The day before early voting began, Las Vegas City Councilman Bob Coffin on Friday chose not to back either of the two candidates vying to be his successor in Ward 3.
Coffin, who has represented the ward since 2011, said former Assemblywoman Olivia Diaz and Veterans Affairs project manager Melissa Clary are both “good people,” and he applauded Clary’s longtime neighborhood activism.
But legislative experience counts for much, he added, and “there is only one that has that.”
Still, he concluded, “I’m afraid if I endorsed one, I’d hurt them more than I’d help them.”
Diaz, a two-term state lawmaker and schoolteacher since 2002, won the April primary with one-third of the vote in a seven-candidate field. Clary finished second, behind by just 150 votes. Beyond other advantages, such as a list of backers that includes major labor and public safety unions and both U.S. senators from Nevada and having more access to cash than Clary, Diaz can tout her political pedigree.
In an interview with the Review-Journal this week, Diaz spoke about providing additional resources and allocating money for the first time to English-language learning in schools in the Hispanic-dominant ward and securing funding for roads through fuel tax increases. She later sent over a list of bills she had supported in Carson City on issues including job growth, infrastructure and education.
But Clary, 37, said she is challenging the assumption that political experience breeds the best municipal candidate, criticizing Diaz in a separate interview for not introducing one bill over eight years to assist the pervasive, cornerstone issue of the district: homelessness.
“It’s embarrassing to me,” Clary said.
With less than three weeks until the general election, Clary is seeking to flip Diaz’s experience into a point of weakness and raise questions about her effectiveness as a lawmaker to improve the ward, which partially overlaps her former Assembly district. Diaz underscored how little an outsider can understand about the effort required to attack high-expectation, broad issues affecting the state, made more difficult by recession-era budget cuts and a Republican governor.
It was a key reason she decided to run, Diaz said: to have more control over and accountability for her vision as a full-time policymaker than the much larger and complex state bureaucracy affords. She acknowledged, however, that she could have done more as a member of the Assembly.
“I guess I’ll own a little of I missed that homeless front issue in that tenure, but I am super excited that I do get to come back, get another bite at the apple in another capacity, being wiser, being more educated about the state and its workings and now eager to learn about how we as a city can be part of the solution in the area,” she said.
For Diaz, 40, her candidacy means the opportunity to give back hyperlocally to where she has lived for more than three decades and now raises a son. An overarching tenet of her campaign is building relationships for issues that she said have too long been addressed in a silo.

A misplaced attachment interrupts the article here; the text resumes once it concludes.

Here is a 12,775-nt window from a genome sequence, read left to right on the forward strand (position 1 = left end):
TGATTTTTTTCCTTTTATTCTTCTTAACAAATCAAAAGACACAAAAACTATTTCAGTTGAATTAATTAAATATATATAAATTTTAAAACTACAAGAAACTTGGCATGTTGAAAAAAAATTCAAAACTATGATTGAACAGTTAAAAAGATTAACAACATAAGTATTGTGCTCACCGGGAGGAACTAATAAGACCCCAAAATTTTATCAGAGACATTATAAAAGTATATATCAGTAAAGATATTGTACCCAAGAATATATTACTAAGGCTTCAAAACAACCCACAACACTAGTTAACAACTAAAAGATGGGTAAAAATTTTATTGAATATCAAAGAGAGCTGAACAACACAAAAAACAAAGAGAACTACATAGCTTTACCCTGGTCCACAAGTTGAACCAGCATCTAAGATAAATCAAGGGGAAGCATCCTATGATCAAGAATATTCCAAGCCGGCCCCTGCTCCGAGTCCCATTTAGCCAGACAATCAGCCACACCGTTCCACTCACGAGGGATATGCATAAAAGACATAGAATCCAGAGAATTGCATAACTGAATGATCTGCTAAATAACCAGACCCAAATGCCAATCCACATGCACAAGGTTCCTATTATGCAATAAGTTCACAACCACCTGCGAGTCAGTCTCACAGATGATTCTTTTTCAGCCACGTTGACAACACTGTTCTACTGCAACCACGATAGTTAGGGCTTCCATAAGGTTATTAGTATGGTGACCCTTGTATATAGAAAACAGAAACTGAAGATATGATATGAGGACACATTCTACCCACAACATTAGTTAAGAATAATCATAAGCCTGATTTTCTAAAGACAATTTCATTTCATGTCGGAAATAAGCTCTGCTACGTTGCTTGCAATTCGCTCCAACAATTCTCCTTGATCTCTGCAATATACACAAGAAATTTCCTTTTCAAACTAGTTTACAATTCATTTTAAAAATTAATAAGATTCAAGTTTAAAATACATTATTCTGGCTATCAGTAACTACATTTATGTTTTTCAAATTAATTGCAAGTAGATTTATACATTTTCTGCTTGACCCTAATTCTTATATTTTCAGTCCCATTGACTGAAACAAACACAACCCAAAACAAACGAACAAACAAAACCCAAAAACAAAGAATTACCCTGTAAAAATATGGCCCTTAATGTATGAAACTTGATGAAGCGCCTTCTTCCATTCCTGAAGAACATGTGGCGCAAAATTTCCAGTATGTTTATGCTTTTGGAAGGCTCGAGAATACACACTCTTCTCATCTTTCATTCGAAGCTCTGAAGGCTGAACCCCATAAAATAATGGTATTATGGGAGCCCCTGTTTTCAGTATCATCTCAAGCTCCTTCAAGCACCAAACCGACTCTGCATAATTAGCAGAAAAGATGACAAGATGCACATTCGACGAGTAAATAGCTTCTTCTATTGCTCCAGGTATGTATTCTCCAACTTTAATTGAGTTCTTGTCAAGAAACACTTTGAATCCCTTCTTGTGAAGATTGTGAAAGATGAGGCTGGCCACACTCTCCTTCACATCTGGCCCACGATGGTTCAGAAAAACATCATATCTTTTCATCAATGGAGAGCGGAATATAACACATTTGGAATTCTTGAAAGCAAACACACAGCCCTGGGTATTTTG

Diaz said she would like to meet with every principal of a school attended by children in the ward and use schools as a central hub for community outreach.
To reduce homelessness, she said her pre-established relationships with Clark County commissioners would provide a head start in coordinating efforts toward getting nonprofit, federal, state and local officials involved to first identify the services homeless people need before making a case for wide-ranging action.
“I just think there needs to be a more sophisticated plan,” she said.
It is one major area where Diaz and Clary agree, although Clary is less complimentary about the city’s homeless courtyard project as a starting point, particularly as the city struggles to find money. She questions whether tax dollars can continue to support it.
“There’s so many steps that have been missed as they’ve been going down this road that that’s been half the challenge,” Clary said. “There’s no solid baseline to start a plan from.”
Clary has made herself known as a historic preservationist and advocate for the Huntridge community, and she plans to care for her neighborhoods block by block.
“There are some places in our ward that look like a third-world country,” she said.
She said she wants to collaborate with police officers to raise their profile in the ward, revamp neighborhood watch training programs and incorporate so-called neighborhood pride zones, where code officers inform homeowners of violations in particularly bad areas and then help them resolve issues during cleanup days before issuing citations.
Diaz said her plans will have a positive impact on the ward. Namely, she will capitalize on opportunities for the district to carve out spaces sorely lacking for families, such as more swimming pools, after-school programs and sports activities.
She vowed to try to avoid cuts to senior citizen programs in recreation centers and embrace technology to track and reduce crime in neighborhoods while championing access to the arts to complement the Arts District.
“But I don’t see it as me being the lone soldier doing it,” she said. “I think I need everybody working shoulder to shoulder for us to get to it faster.”
Early voting for the municipal general election starts May 25 and runs through June 7. Election Day is June 11.
Find early voting hours and locations on the Clark County election department website.
More information about the candidates is available on the RJ’s municipal election voters guide page.